has to FUND teachers to teach computing, in the teeth of a 30% salary
differential available for the asking to anyone competent and willing to
work for IBM, or SAS, or Pfizer, or GE, or countless smaller companies.
All as recurring costs, line items in the budget, with a budgeting
process that is highly resistant to change and that often still
(somehow) views computers as glorified typewriters, things to buy once
and use until it physically starts to come apart.

Duke has taken YEARS to come to terms with this, even with a lot of
people who fully understood the problem (both sides of it), and is still
reeling from the expense of it all.  Secondary schools often don't even
clearly comprehend the economic problem involved, or do comprehend it
but are checkmated by the availability of economic resources, or get by
on the basis of constantly seeking grants or donations to buy band-aids
every X years to stop the worst of the bleed.  Grants or donations from
non-public sources often come with strings attached of their own...

>>  don't have the LEVEL of
>> experience in networking and supercomputing to be able to support a
>> beowulf program meaningfully.  That's what the Wake Tech thing showed
>> me.  Teachers from schools would need e.g. community colleges LIKE WTCC
>> with programs where they could teach the teachers, before there will
>> ever BE any teachers that can teach this as a course or part of a
>> meaningful high school experience with some continuity.
>
> This is true in many areas.  My mother (a retired teacher,principal,assistant 
> supt) is involved in a program to improve math education at all levels, but 
> especially elementary, and it's a lot of work. We find this peculiarly 
> ironic, since she was a sociology major in school, and now probably has an 
> Erdos number of 3, since she's been working with a bunch of mathemeticians. 
> Collective bargaining for teachers has had a lot of unintended side effects,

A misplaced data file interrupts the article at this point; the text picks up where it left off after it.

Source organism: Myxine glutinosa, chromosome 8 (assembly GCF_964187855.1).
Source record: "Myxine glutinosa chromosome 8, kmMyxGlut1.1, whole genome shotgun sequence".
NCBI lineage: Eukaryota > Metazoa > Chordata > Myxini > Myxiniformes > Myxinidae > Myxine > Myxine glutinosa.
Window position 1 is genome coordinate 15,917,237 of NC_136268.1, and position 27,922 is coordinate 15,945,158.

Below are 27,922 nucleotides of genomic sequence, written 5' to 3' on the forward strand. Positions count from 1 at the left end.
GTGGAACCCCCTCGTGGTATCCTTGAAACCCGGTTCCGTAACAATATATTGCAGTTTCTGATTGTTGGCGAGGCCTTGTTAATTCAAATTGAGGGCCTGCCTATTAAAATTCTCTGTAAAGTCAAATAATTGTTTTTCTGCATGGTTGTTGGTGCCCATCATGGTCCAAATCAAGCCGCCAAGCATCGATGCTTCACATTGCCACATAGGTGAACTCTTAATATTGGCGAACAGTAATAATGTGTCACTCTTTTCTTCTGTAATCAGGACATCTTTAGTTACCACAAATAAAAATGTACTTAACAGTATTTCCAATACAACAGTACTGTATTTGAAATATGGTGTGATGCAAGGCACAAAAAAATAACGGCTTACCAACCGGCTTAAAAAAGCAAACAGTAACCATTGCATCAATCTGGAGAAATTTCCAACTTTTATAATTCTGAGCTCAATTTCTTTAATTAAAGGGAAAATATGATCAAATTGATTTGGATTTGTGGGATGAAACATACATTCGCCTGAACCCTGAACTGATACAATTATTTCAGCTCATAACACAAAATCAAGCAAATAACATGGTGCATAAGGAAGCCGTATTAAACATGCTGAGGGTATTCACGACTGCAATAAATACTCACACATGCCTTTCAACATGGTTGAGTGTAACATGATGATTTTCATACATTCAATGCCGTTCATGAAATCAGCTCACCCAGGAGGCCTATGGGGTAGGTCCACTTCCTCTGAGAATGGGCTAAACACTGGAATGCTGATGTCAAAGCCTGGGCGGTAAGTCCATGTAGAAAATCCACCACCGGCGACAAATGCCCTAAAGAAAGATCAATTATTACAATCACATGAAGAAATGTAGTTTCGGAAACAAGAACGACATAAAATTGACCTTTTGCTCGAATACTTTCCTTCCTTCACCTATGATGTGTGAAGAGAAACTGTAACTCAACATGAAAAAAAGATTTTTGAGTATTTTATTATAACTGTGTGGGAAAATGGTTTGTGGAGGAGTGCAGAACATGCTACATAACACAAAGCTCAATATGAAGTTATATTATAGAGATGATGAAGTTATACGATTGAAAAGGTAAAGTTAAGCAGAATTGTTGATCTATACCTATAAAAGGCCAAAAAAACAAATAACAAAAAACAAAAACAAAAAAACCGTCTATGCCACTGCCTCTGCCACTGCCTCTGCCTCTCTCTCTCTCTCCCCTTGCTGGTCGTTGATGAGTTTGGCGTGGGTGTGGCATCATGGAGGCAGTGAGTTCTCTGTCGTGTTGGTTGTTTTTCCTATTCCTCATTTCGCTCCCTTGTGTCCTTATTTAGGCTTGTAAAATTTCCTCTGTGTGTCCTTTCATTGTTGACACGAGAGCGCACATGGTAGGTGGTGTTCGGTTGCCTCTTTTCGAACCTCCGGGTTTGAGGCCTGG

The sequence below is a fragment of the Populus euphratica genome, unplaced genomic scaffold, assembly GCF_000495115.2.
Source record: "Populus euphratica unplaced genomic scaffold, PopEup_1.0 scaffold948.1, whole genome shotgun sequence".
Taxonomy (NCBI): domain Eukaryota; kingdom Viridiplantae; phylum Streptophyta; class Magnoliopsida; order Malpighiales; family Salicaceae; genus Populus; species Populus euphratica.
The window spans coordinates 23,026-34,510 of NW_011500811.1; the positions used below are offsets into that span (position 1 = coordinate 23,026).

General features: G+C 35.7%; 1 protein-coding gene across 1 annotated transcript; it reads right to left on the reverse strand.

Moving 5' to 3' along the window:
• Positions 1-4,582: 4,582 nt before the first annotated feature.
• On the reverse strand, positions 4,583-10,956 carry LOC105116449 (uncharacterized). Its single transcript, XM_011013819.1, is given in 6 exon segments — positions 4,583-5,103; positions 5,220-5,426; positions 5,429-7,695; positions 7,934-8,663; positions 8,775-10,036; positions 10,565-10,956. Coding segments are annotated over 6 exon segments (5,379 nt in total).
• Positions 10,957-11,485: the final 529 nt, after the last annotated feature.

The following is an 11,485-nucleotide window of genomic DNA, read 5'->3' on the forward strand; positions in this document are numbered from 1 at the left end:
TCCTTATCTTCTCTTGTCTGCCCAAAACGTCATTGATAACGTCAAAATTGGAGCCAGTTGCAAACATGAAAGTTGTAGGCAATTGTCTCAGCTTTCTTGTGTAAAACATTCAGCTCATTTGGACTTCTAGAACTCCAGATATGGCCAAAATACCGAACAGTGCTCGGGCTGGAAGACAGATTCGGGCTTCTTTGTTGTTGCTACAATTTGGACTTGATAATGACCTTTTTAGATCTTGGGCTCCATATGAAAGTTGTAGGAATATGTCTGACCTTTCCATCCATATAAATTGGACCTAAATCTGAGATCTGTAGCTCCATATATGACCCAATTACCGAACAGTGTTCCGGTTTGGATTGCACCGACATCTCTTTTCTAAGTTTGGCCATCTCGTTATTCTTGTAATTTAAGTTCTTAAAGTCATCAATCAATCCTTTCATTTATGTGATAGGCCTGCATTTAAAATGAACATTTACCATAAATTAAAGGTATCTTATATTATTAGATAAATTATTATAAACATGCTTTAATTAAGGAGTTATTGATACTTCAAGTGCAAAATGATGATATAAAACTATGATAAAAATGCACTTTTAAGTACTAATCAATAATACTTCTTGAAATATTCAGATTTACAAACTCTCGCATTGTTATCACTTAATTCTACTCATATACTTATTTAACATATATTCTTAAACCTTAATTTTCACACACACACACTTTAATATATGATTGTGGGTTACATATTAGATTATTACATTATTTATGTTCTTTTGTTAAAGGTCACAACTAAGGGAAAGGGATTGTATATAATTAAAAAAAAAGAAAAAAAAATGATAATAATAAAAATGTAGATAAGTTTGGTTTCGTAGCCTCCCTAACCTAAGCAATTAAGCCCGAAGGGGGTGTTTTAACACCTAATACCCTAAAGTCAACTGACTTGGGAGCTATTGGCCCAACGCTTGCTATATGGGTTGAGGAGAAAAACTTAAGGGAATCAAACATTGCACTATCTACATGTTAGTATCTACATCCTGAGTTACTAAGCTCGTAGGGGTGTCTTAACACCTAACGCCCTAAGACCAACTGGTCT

> and one of them is that it makes it hard to do things not directly tied to 
> the curriculum and core objectives.  Union shop stewards and politically 
> active members (a small, but vocal percentage) take a dim view of workers 
> doing more hours than contractually obligated, especially if they are 
> uncompensated, which means that "enrichment" kinds of things (training how to 
> build beowulves, for instance) have to come out of paid time (in some form), 
> and there's precious little extra available.
>
>> The long term solution to the problem, perhaps, is to do what Doug and I
>> and many others have been working on for years -- create a sufficiently
>> robust and strong set of web based resources, including the PEOPLE (many
>> of whom are on this list) who are able and willing to act as mentors, as
>> teachers of teachers, as supporters of CC programs to formally train
>> teachers -- that one can bootstrap the process, where any bright student
>> CAN build a beowulf at a school, where a faculty person working with
>> them CAN learn about linux and supercomputing in the process, where
>> there IS a chance that a program can be born out of the experience.
>
> But.. that just makes it less expensive overall, but doesn't address the core 
> problem, which is that you need to have an "enduring program" of HPC (or 
> robotics, or couture, or auto repair), and to do that, you need to have MONEY 
> on an enduring basis at the district level.  Doesn't take a lot of money, but 
> it has to be there.  Very, very few schools will do away with a program that 
> has any money associated with it, even for what seems to be de-minimis 
> amounts, especially if it has a multi-year commitment.  That money could pay 
> for a few hundred dollars as a stipend for a teacher (who would then be 
> compensated, however trivially, for their extra work, getting out from the 
> union problem).
>
> So, get that endowment fund going.

Interesting solution!  Of course this produces a sort of awkward
plutocracy as far as setting curricula is concerned, where someone or
some corporation (ahem, ahem) with lots of money (ahem) and an agenda
(ahem) can endow a fund with strings attached and arrange to shape those
young minds along the paths they select.  Or they can achieve the same
goal by donating equipment or software instead of money and avoid having
to pay the taxes that might have ultimately funded the schools directly
(but without the influence).  Beyond the corporate, often as not
individual initiatives along these lines tend to push still more
resources into schools in affluent communities while neglecting poor
ones just because the poor ones don't have the wealthy donors, because
parents have a hard enough getting involved where their own kids' future
and opportunities are at stake, let alone kids in poor rural communities
Down East (in NC, that would be the eastern part of the state, where
there are whole counties that are very poor indeed).

Consider: the Gates foundation is currently dumping huge amounts of
money into building "small high schools" as a solution to the various
ills of the secondary schooling system in the US.  To its credit, much